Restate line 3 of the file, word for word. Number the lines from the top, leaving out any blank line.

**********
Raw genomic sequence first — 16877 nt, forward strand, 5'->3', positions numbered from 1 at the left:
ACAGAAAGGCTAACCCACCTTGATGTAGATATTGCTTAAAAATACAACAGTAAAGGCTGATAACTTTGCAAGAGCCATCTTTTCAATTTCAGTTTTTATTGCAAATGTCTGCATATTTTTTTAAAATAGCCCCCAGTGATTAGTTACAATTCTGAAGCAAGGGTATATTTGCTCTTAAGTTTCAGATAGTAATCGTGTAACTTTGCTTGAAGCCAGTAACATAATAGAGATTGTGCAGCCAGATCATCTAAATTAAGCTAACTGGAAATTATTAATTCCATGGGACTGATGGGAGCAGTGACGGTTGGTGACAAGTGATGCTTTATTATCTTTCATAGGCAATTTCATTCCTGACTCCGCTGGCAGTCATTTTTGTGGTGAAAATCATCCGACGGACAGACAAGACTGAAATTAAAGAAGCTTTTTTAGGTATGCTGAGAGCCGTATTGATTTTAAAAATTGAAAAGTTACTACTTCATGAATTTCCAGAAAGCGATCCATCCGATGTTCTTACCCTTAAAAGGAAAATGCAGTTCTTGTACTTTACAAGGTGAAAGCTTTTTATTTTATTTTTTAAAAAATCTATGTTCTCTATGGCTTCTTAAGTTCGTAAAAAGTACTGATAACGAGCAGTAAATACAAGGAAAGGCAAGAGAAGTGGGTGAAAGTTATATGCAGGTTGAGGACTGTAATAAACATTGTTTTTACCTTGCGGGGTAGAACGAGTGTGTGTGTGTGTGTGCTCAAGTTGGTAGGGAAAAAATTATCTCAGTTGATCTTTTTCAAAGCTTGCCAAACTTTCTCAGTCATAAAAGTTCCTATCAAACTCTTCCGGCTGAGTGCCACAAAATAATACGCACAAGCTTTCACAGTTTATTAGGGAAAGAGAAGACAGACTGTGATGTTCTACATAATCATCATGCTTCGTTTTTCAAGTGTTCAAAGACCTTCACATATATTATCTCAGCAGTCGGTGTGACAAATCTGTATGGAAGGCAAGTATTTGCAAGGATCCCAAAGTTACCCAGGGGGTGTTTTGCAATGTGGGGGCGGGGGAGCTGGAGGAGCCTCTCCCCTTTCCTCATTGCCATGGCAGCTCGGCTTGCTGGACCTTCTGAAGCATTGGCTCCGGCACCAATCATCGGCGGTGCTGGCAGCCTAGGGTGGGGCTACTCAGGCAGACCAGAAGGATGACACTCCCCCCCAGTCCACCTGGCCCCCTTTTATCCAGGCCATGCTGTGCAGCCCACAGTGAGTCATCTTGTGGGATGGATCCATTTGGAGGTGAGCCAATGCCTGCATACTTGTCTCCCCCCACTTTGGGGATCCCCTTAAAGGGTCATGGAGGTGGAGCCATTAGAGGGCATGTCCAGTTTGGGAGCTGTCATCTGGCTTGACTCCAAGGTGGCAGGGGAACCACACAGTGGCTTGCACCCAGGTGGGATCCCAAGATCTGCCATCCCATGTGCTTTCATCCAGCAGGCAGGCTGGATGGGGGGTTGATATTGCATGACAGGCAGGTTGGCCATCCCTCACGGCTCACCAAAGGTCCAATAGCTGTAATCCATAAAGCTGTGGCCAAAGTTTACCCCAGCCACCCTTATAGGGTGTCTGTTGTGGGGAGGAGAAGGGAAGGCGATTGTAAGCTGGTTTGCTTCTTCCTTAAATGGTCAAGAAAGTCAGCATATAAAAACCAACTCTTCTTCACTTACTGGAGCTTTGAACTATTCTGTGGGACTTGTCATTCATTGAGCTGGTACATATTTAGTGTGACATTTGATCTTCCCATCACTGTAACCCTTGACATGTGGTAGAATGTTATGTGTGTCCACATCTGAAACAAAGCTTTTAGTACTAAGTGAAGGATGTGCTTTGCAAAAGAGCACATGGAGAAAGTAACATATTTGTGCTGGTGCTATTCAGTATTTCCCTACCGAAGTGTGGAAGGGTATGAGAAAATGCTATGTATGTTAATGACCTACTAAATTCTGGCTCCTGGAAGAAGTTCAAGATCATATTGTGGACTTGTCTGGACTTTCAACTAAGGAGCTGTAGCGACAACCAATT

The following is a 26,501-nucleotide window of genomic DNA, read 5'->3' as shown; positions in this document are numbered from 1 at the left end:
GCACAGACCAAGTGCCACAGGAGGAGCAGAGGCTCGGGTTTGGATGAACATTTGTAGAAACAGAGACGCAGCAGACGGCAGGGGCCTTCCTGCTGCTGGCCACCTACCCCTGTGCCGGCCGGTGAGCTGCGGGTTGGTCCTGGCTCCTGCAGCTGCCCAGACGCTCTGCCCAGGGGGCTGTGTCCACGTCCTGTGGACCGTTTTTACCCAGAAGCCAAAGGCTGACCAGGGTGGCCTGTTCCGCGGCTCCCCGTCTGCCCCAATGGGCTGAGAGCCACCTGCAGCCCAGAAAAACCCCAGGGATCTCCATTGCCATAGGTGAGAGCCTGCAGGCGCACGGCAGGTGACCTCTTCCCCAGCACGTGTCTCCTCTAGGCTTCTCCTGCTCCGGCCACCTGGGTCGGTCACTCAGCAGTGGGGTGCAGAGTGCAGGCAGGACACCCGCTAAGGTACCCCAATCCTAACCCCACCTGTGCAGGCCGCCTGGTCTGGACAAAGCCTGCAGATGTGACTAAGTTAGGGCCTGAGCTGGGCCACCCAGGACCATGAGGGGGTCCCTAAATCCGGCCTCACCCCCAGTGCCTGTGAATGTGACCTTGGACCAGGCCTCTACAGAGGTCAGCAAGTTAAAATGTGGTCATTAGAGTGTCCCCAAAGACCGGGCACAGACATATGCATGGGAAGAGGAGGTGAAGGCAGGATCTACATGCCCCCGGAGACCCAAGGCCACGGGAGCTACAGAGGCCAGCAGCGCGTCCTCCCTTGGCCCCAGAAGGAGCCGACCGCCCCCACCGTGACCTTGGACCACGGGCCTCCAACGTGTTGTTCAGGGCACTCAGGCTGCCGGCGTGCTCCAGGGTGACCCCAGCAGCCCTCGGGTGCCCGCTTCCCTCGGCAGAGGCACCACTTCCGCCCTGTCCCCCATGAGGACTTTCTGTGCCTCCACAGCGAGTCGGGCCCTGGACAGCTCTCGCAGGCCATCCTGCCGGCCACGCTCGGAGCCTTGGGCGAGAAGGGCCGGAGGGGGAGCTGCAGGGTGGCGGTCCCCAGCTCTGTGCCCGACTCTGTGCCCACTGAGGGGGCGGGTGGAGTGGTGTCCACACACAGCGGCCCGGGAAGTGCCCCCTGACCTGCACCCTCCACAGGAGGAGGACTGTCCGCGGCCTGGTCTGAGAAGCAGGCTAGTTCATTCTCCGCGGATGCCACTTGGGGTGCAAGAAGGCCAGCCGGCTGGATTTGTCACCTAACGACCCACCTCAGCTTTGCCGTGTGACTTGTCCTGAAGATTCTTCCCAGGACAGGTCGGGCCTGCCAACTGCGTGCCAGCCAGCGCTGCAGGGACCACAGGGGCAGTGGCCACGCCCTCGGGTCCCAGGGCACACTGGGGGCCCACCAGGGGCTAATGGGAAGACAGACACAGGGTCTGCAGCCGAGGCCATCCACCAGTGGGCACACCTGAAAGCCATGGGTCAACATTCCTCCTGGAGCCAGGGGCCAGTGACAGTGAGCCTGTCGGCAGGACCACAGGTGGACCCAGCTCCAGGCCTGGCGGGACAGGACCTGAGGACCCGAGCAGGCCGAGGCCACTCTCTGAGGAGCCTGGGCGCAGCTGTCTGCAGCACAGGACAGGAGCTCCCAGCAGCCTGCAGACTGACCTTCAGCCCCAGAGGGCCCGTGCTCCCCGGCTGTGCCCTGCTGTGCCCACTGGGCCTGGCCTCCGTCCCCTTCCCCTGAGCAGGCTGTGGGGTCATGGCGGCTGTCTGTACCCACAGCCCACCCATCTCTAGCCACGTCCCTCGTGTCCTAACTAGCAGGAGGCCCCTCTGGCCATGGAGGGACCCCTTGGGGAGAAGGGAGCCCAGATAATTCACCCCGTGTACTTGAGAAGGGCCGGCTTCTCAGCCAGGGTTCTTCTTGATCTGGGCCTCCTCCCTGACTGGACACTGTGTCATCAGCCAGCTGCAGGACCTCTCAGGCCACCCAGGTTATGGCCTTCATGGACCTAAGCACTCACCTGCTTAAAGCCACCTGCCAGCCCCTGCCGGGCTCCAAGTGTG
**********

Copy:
The following is a 26,501-nucleotide window of genomic DNA, read 5'->3' as shown; positions in this document are numbered from 1 at the left end: